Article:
• Deborah LeBlanc, president of the Horror Writers Association and author of A Divided House (Leisure, $6.99, 9780843957303/0843957301).
  • Will Clarke, author of The Worthy: A Ghost's Story (S&S, $23, 9780743273152/074327315X).
The show airs at 8 a.m. Central Time and can be heard live at thebookreport.net; the archived edition will be posted this afternoon.

---

Today the Martha Stewart Show cooks with Tom Colicchio, star of Bravo's Top Chef and author of Think Like a Chef (Clarkson Potter, $37.50, 9780609604854/0609604856) and Craft of Cooking: Notes and Recipes from a Restaurant Kitchen (Clarkson Potter, $37.50, 9780609610503/0609610503).

---

Today on the Diane Rehm Show: Sharon Begley, author of Train Your Mind, Change Your Brain: How a New Science Reveals Our Extraordinary Potential to Transform Ourselves (Ballantine, $24.95, 9781400063901/1400063906).

---

Today the Tavis Smiley Show talks with Stephanie Capparell about The Real Pepsi Challenge: The Inspirational Story of Breaking the Color Barrier in American Business (Free Press, $25, 9780743265713/0743265718).


Nimbus Publishing: My Mommy, My Mama, My Brother, and Me: These Are the Things We Found by the Sea by Natalie Meisner, Mathilde Cinq-Mars


Books & Authors

Pennie Picks Mistress of the Art of Death

Costco book buyer Pennie Clark Ianniciello has chosen Mistress of the Art of Death by Ariana Franklin (Putnam, $25.95, 9780399154140/0399154140) as February's book pick. (Ariana Franklin is the pen name of Diana Norman.) She has highlighted the title in the current issue of Costco Connection, which goes to many of the warehouse club's members.

Ianniciello wrote: "Along with discovering first-time authors, another love of mine is reading stories that feature strong female protagonists. Diana Norman's Mistress of the Art of Death, this month's book buyer's pick, created such a character in Vesuvia Adelia Rachel Ortese Aguilar of Salerno.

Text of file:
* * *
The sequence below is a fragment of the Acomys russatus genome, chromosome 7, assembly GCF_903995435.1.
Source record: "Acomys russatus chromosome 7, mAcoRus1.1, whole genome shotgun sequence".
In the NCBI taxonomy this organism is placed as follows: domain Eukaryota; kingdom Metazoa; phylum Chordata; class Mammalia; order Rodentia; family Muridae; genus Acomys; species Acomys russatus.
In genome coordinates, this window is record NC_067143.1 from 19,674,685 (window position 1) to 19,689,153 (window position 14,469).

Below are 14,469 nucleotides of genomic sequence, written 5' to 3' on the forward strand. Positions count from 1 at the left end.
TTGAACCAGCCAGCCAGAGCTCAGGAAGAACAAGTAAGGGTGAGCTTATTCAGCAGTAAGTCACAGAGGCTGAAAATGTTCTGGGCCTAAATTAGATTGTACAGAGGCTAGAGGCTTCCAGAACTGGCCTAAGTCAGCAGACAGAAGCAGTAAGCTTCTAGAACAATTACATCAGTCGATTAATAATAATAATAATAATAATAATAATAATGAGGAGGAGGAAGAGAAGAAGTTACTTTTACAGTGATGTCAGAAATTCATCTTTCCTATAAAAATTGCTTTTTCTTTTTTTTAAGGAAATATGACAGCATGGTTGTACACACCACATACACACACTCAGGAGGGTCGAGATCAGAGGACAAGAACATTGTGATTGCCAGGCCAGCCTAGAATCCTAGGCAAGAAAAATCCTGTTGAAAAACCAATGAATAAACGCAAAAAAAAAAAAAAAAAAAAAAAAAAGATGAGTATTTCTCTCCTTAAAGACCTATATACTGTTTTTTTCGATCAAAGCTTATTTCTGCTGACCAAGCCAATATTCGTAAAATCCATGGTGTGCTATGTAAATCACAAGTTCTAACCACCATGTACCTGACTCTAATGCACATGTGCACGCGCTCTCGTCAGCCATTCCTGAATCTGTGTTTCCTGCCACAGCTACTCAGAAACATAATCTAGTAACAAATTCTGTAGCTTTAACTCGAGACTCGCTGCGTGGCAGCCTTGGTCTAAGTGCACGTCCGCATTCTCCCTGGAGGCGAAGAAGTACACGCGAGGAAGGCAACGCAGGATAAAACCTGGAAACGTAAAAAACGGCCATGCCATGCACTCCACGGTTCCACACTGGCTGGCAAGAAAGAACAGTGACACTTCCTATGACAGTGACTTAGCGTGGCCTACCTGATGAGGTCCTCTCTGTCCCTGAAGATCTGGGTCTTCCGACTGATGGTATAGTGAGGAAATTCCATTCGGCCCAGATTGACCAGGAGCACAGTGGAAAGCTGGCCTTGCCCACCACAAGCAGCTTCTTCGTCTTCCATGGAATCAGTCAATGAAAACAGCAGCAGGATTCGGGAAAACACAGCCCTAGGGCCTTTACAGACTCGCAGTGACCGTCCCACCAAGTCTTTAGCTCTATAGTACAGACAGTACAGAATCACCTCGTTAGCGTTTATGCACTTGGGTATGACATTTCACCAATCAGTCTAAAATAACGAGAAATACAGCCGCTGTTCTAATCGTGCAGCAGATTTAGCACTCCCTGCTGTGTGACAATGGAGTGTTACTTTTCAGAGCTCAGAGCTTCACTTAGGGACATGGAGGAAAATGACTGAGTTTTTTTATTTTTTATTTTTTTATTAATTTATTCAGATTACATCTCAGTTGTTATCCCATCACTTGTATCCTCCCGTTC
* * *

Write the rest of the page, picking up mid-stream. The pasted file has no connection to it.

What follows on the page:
"This short and short-tempered doctor is summoned to Cambridge to investigate the murder of four children. While her specialty is the study of corpses, Adelia must keep her identity hidden lest she be accused of witchcraft."



Deeper Understanding

Robert Gray: Bringing Your Best Game Online

While I realize that last week's column could easily generate a book's--even a Borgesian library's--worth of "red cover" anecdotes, I'll restrain myself to just a few more observations, culled from recent bookseller emails about "the game."

Valerie Kohler, owner of Blue Willow Bookshop in Houston, Tex., says that in recent months, she has been giving a lot of thought to online searching as it relates to the game: "One of the downsides to the search engine offered through BookSense.com is that it is not particularly forgiving. But maybe we could have a place on the front page to click if a customer has a book mystery. It would take you to our e-mail with instructions (i.e. Did you see it on TV? Possible title?). We are definitely putting this idea on the talk-about sheet at our next weekly marketing meeting."

Finding a way to merge technology with bookseller instinct is the challenge. Koehler has always trained her staff to field title requests from customers with a healthy dose of well-masked skepticism. "When searching, use unique keywords," she advises. "Ask leading questions."